Sunday, September 17, 2000

Local Digest


Food Bank gets $27,000 in grants

        The FreeStore/FoodBank received two grants totaling $27,000 for local programs and services for people in need.

        The Charles H. Dater Foundation Inc. awarded a grant of $20,000 for the organization's Client Services Division. Of the people served by the Client Services Division in 1999, approximately 25 percent were children.

        Mazon: A Jewish Response to Hunger awarded a $7,000 grant for programs and services. Mazon is one of the largest privately supported philanthropic organizations addressing hunger in America.
       

Harvest event for seniors on Thursday

               WARREN COUNTY — The Annual Fall Harvest event for seniors will be from 11 a.m. to 3:30 p.m. Thursday at Camp Lebanon, 4464 Emmons Road, Oregonia.

        Sponsored by the 741 Senior Center and the Senior Nutrition Program of Warren County Community Services Inc., the event brings together participants from all over the county. A hearty meal will be served. Entertainment, nature walks and bingo are planned as part of the day's activities.

        Advance reservations are requested. A suggested donation of $6 covers the cost. Tickets are available at each of the county's seven Nutrition Sites and the 741 Senior Center.

        For more information or reservations, call Kathy Cranmer at 695-2239, 932-6301, 423-0876 or 925-2100.
       

Dinner auction to aid veterinary group

               Local veterinarians and pet owners are invited to the 3rd annual Dinner Auction to benefit the American Veterinary Medical Foundation on Tuesday, at the Mandalay Banquet Center, 2700 East River Road in Dayton. The reception/cash bar begins at 6 p.m. and dinner will be served at 7 p.m.

        The AVMF supports veterinary-related emergency preparedness, response and recovery efforts for animals injured in or affected by disasters such as hurricanes, floods, fires and earthquakes.

        The dinner costs $50 per person — tax deductible — with all proceeds going to the AVMF's disaster-relief fund. A live auction of goods and services will take place. In addition, many animals from the Columbus Zoo will make appearances.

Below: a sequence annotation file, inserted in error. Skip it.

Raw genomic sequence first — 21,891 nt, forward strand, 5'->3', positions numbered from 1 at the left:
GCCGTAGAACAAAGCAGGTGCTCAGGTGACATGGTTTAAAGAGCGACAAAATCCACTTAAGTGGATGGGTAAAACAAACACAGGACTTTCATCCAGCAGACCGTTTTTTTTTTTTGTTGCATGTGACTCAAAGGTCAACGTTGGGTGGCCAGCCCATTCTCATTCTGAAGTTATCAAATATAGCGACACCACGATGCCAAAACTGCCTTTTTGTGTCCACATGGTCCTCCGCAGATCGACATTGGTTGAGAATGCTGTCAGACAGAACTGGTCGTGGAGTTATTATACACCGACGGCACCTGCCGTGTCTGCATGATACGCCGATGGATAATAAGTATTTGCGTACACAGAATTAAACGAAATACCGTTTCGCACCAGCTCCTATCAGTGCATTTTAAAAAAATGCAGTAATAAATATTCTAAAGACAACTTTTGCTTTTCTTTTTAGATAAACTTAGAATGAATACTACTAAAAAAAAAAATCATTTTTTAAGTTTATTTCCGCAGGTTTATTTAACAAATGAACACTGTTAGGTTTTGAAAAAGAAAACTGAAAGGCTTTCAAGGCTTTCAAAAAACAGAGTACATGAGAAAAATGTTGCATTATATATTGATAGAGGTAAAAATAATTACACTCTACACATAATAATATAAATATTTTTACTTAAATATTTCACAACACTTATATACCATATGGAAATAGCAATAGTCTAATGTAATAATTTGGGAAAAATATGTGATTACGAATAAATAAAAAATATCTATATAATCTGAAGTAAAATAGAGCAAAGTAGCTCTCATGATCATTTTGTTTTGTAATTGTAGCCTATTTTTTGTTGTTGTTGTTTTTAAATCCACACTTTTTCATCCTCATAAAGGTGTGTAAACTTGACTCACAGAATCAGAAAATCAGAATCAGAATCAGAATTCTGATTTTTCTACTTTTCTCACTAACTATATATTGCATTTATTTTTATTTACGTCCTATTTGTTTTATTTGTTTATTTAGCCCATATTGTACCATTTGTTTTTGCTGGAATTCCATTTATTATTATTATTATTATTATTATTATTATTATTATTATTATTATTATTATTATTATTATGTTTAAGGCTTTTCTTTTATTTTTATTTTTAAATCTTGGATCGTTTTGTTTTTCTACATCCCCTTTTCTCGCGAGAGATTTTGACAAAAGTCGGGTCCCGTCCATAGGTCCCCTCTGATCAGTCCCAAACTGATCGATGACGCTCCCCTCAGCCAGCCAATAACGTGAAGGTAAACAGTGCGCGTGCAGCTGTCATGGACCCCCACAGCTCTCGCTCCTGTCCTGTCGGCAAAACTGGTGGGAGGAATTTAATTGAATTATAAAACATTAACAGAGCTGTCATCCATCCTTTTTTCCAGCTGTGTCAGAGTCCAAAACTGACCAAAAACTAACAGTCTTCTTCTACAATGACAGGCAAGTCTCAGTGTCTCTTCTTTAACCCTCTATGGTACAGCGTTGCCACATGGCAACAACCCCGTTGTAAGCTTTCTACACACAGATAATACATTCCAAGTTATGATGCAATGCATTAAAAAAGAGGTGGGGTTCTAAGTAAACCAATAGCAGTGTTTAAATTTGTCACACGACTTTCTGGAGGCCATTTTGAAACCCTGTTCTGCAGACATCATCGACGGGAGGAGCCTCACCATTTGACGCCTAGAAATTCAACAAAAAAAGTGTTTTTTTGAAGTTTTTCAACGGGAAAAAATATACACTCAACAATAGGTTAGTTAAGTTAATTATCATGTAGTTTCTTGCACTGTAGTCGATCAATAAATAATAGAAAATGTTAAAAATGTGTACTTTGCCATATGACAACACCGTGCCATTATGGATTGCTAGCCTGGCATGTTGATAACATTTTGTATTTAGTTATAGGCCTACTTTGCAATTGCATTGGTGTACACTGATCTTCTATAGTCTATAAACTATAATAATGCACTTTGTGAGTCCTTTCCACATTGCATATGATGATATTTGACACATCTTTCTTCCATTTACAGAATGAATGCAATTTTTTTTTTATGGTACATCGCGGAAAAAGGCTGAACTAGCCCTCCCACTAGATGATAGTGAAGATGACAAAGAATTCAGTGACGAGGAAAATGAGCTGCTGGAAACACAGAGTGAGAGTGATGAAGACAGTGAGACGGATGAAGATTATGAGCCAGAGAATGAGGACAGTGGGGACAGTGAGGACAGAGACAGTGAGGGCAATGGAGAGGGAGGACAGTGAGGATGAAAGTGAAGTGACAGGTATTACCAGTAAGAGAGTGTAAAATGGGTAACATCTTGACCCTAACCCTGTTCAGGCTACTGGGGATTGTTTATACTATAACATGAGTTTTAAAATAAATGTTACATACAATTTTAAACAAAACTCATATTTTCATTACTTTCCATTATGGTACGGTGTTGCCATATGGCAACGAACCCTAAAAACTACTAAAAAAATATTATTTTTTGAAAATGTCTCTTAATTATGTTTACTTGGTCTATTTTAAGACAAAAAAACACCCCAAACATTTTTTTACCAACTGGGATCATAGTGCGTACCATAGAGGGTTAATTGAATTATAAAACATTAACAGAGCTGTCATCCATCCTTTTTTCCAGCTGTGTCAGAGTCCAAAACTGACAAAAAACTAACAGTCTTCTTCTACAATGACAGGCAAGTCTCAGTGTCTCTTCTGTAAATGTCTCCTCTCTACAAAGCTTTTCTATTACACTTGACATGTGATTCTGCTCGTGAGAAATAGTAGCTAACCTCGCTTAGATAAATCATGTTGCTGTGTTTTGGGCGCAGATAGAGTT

For information or reservations, call Amy Dicke at (937) 264-7537 and leave a name and phone number.
       

Hydrants being serviced in Hamilton

               HAMILTON — The Hamilton Fire Department has begun its annual hydrant servicing program. It will take firefighters several weeks to complete the task. More than 200 hydrants will be checked Monday through Friday, and occasionally on weekends in areas of high congestion.

        People planning to wash clothes should check their water to make sure it is not discolored. Large quantities of water moving through the water mains will disturb particles that can discolor the water. This discolored water is safe for cooking and drinking.
       

School starts later to help raise scores

               NEWARK, Ohio — Middle school students are starting classes nearly an hour earlier than last year so that high school students can get more sleep. The goal: to help the high schoolers do better on the state proficiency tests.

        The idea to shift starting times is based on studies that show older students perform better on tests when classes start later, said Superintendent Randy Stortz, hired after the district had fallen into emergency academic status.

        Classes start this year at Newark High School at 8 a.m., 30 minutes later than last year.

        The district was declared in academic emergency after failing 18 of the state's 27 rating standards last year. The district met 13 of the standards this year, enough to lift it to academic-watch status in January.

        Mr. Stortz said his orders are simple: Improve test scores and run the 7,286-student district with less money. Mr. Stortz said his goal is to achieve effective status — the highest of four state rankings — by 2006.
       

Nursing home rule delayed

               CLEVELAND — A staffing rule for nursing homes has been pulled from a package of changes the Ohio Department of Health is proposing to update regulations.

        After months of debate among state regulators, consumer advocates and the nursing-home industry, the rule changes were submitted Sept. 1 to the Joint Committee on Agency Rule Review.

        State health officials wanted to require nursing homes to provide an average of four hours a day of “direct care” to each nursing home resident.

        The federal Health Care Financing Administration recently released the first part of a study that reported “strong findings on the relationship between staffing and quality” of care at nursing homes.

        Gov. Bob Taft sought a delay in the staffing regulation, the Plain Dealer reported Saturday.

        “The governor felt he had not been properly informed and involved in the process,” said Mary Anne Sharkey, Mr. Taft's communications director. “He wanted time to take a second look at it.”

        The nursing home industry has fought mandated staffing levels, saying labor shortages and high turnover have left nursing homes unable to fill jobs open under current standards.

        Facilities should be held accountable for quality of care, not told how to do it, said Pete Van Runkle, president of the Ohio Health Care Association, which represents for-profit nursing homes.

       



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- Local Digest
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